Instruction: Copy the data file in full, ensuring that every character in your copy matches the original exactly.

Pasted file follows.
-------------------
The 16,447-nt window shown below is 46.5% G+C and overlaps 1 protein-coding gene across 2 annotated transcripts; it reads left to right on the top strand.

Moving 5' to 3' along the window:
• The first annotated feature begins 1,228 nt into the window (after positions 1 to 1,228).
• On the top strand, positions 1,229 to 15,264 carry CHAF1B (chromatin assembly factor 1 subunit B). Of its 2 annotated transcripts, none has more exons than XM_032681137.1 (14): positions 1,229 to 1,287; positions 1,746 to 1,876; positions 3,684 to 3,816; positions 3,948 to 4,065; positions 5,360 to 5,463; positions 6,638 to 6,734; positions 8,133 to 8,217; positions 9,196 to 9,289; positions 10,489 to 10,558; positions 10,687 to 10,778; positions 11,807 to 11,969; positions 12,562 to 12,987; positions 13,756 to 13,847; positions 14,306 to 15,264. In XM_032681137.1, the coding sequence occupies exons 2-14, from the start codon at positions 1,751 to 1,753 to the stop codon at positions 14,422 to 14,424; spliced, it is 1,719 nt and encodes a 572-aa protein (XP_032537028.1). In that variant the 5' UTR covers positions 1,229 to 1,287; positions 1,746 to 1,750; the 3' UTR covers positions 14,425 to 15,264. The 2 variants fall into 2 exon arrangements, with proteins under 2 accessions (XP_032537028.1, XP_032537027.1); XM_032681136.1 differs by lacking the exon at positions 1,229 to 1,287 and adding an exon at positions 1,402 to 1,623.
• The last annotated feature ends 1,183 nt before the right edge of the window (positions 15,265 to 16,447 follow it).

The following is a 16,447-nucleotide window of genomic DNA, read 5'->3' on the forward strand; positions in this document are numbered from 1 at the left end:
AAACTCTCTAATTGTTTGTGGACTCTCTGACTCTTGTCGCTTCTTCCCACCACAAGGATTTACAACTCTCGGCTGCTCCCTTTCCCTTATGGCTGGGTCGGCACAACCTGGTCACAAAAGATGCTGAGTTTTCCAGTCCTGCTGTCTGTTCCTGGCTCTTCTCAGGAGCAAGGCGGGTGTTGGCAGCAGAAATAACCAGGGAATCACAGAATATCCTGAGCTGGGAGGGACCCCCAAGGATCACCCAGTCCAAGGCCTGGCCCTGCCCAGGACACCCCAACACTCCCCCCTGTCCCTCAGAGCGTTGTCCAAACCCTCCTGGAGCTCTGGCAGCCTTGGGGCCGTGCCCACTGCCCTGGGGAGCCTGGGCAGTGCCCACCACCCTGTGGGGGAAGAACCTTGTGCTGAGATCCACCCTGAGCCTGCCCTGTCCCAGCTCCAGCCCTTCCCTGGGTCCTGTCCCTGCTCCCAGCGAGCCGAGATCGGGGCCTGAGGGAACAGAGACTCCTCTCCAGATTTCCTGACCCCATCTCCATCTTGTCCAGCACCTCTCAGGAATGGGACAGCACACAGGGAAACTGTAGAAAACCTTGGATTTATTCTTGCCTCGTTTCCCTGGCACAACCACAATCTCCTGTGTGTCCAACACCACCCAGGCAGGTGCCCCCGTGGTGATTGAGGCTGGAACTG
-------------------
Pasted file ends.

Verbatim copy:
The 16,447-nt window shown below is 46.5% G+C and overlaps 1 protein-coding gene across 2 annotated transcripts; it reads left to right on the top strand.

Moving 5' to 3' along the window:
• The first annotated feature begins 1,228 nt into the window (after positions 1 to 1,228).
• On the top strand, positions 1,229 to 15,264 carry CHAF1B (chromatin assembly factor 1 subunit B). Of its 2 annotated transcripts, none has more exons than XM_032681137.1 (14): positions 1,229 to 1,287; positions 1,746 to 1,876; positions 3,684 to 3,816; positions 3,948 to 4,065; positions 5,360 to 5,463; positions 6,638 to 6,734; positions 8,133 to 8,217; positions 9,196 to 9,289; positions 10,489 to 10,558; positions 10,687 to 10,778; positions 11,807 to 11,969; positions 12,562 to 12,987; positions 13,756 to 13,847; positions 14,306 to 15,264. In XM_032681137.1, the coding sequence occupies exons 2-14, from the start codon at positions 1,751 to 1,753 to the stop codon at positions 14,422 to 14,424; spliced, it is 1,719 nt and encodes a 572-aa protein (XP_032537028.1). In that variant the 5' UTR covers positions 1,229 to 1,287; positions 1,746 to 1,750; the 3' UTR covers positions 14,425 to 15,264. The 2 variants fall into 2 exon arrangements, with proteins under 2 accessions (XP_032537028.1, XP_032537027.1); XM_032681136.1 differs by lacking the exon at positions 1,229 to 1,287 and adding an exon at positions 1,402 to 1,623.
• The last annotated feature ends 1,183 nt before the right edge of the window (positions 15,265 to 16,447 follow it).

The following is a 16,447-nucleotide window of genomic DNA, read 5'->3' on the forward strand; positions in this document are numbered from 1 at the left end:
AAACTCTCTAATTGTTTGTGGACTCTCTGACTCTTGTCGCTTCTTCCCACCACAAGGATTTACAACTCTCGGCTGCTCCCTTTCCCTTATGGCTGGGTCGGCACAACCTGGTCACAAAAGATGCTGAGTTTTCCAGTCCTGCTGTCTGTTCCTGGCTCTTCTCAGGAGCAAGGCGGGTGTTGGCAGCAGAAATAACCAGGGAATCACAGAATATCCTGAGCTGGGAGGGACCCCCAAGGATCACCCAGTCCAAGGCCTGGCCCTGCCCAGGACACCCCAACACTCCCCCCTGTCCCTCAGAGCGTTGTCCAAACCCTCCTGGAGCTCTGGCAGCCTTGGGGCCGTGCCCACTGCCCTGGGGAGCCTGGGCAGTGCCCACCACCCTGTGGGGGAAGAACCTTGTGCTGAGATCCACCCTGAGCCTGCCCTGTCCCAGCTCCAGCCCTTCCCTGGGTCCTGTCCCTGCTCCCAGCGAGCCGAGATCGGGGCCTGAGGGAACAGAGACTCCTCTCCAGATTTCCTGACCCCATCTCCATCTTGTCCAGCACCTCTCAGGAATGGGACAGCACACAGGGAAACTGTAGAAAACCTTGGATTTATTCTTGCCTCGTTTCCCTGGCACAACCACAATCTCCTGTGTGTCCAACACCACCCAGGCAGGTGCCCCCGTGGTGATTGAGGCTGGAACTG